WHEN WE WERE GROWING UP, quite a few years ago, our family didn't buy Sinclair gasoline, Ward's bread and several other products. Harry Sinclair had been involved in the Teapot Dome scandal, one of the Wards in some personal debauchery, etc.

Now the Council on Economic Priorities, an independent, non-profit research organization, is attempting to revive the idea of personal boycotts. In a new book, "Rating America's Corporate Conscience," it evaluates 130 leading corporations - among them Johnson & Johnson, RJR Nabisco, General Electric, Beatrice Foods and Kellogg - on such matters as involvement in South Africa, the number of women and minority directors and officers, the size of charitable contributions and dependence on nuclear or other weapons manufacturing.The book is designed as a buyer's guide, pitting products like Ultra-brite toothpaste (Colgate-Palmolive), Crest (Procter & Gamble) and Aim (Unilever) against one another. The organization's recommendation? Crest, largely because of Procter & Gamble's large charitable contributions, employment of women and minorities and absence from South Africa.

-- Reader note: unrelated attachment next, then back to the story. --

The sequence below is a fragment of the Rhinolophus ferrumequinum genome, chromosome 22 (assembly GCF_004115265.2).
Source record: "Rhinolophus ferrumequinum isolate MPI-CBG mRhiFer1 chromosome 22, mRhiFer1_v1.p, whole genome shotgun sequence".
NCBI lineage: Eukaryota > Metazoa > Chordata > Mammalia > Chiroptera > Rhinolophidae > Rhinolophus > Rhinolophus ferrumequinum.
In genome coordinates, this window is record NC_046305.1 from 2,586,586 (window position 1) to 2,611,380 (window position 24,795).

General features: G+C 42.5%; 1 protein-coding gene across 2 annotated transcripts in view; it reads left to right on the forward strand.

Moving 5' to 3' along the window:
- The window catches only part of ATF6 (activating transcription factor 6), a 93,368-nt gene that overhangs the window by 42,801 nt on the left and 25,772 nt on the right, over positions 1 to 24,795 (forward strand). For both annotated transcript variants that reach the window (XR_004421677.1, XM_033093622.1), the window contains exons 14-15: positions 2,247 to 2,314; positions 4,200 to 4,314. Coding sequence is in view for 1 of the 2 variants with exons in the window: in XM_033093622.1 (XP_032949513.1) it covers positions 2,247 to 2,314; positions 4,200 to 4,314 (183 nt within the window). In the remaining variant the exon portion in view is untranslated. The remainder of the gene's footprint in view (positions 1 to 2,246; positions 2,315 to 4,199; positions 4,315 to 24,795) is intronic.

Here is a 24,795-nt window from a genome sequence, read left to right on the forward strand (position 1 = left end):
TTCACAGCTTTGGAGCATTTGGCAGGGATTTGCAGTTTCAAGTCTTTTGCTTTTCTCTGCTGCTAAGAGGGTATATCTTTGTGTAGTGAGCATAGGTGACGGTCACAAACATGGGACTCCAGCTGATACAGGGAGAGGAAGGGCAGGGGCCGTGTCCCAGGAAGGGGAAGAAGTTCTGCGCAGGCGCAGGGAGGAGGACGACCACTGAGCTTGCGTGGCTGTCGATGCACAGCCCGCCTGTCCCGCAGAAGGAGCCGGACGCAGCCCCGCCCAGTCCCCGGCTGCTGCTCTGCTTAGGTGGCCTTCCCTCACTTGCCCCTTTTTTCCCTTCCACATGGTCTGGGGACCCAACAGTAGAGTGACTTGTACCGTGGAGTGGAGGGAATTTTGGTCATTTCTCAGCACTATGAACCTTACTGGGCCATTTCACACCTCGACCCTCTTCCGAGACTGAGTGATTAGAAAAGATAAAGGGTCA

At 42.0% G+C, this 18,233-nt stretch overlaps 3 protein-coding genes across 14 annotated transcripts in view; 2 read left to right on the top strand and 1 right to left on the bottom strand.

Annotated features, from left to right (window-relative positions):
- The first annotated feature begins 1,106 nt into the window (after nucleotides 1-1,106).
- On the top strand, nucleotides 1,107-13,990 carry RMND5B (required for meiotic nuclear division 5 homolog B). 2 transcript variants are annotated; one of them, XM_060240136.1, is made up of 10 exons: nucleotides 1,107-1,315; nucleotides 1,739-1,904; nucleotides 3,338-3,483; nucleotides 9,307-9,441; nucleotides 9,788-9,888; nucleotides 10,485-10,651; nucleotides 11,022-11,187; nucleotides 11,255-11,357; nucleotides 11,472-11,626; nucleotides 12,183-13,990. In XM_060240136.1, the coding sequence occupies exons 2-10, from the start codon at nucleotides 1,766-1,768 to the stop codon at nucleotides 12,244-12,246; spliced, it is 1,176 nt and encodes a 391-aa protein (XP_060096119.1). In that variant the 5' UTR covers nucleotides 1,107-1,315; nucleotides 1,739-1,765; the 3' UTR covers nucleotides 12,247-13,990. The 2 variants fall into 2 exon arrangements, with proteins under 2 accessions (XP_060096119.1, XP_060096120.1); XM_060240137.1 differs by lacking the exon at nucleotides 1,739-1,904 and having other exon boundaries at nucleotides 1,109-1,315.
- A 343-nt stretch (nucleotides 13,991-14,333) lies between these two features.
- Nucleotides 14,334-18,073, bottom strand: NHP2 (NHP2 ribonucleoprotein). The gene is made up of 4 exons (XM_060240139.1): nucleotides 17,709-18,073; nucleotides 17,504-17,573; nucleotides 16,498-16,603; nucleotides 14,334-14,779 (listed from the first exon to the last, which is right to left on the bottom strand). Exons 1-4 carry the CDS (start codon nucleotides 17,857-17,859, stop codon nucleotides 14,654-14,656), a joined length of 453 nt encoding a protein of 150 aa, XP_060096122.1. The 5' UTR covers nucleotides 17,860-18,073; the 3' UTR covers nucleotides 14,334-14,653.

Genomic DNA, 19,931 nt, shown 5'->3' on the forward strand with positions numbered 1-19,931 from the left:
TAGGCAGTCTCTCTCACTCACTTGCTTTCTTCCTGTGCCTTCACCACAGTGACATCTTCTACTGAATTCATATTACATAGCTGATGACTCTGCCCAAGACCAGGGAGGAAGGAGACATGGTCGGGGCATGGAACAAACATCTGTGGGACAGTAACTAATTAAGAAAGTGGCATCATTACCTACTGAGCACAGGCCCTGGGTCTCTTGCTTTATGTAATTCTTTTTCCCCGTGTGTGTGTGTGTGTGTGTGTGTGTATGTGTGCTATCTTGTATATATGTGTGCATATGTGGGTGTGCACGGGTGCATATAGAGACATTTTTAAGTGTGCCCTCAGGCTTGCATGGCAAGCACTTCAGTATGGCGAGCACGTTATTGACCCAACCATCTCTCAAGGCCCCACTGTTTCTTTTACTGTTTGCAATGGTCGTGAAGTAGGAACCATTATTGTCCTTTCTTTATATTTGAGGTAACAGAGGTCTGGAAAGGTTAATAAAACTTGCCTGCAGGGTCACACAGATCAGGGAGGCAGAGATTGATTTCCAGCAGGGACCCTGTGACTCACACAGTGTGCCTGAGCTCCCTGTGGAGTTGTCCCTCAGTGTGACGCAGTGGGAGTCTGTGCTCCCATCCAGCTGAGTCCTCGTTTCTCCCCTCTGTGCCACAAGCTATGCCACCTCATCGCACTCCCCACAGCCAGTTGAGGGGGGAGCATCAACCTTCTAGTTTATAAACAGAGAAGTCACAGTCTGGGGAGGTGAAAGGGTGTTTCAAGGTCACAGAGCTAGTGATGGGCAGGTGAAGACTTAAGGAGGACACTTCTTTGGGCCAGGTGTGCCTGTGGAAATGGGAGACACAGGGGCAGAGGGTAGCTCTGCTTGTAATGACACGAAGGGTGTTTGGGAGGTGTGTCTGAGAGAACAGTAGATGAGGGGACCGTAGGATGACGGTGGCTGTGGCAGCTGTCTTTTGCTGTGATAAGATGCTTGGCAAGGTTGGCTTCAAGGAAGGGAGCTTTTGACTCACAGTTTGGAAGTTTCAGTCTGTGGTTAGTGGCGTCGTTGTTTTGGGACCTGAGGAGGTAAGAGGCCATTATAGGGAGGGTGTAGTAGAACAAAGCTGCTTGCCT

"We cast an economic vote whenever we buy a product or invest in a company," says Alice Tepper Marlin, one of the book's authors.

Responsibility at the checkout counter.

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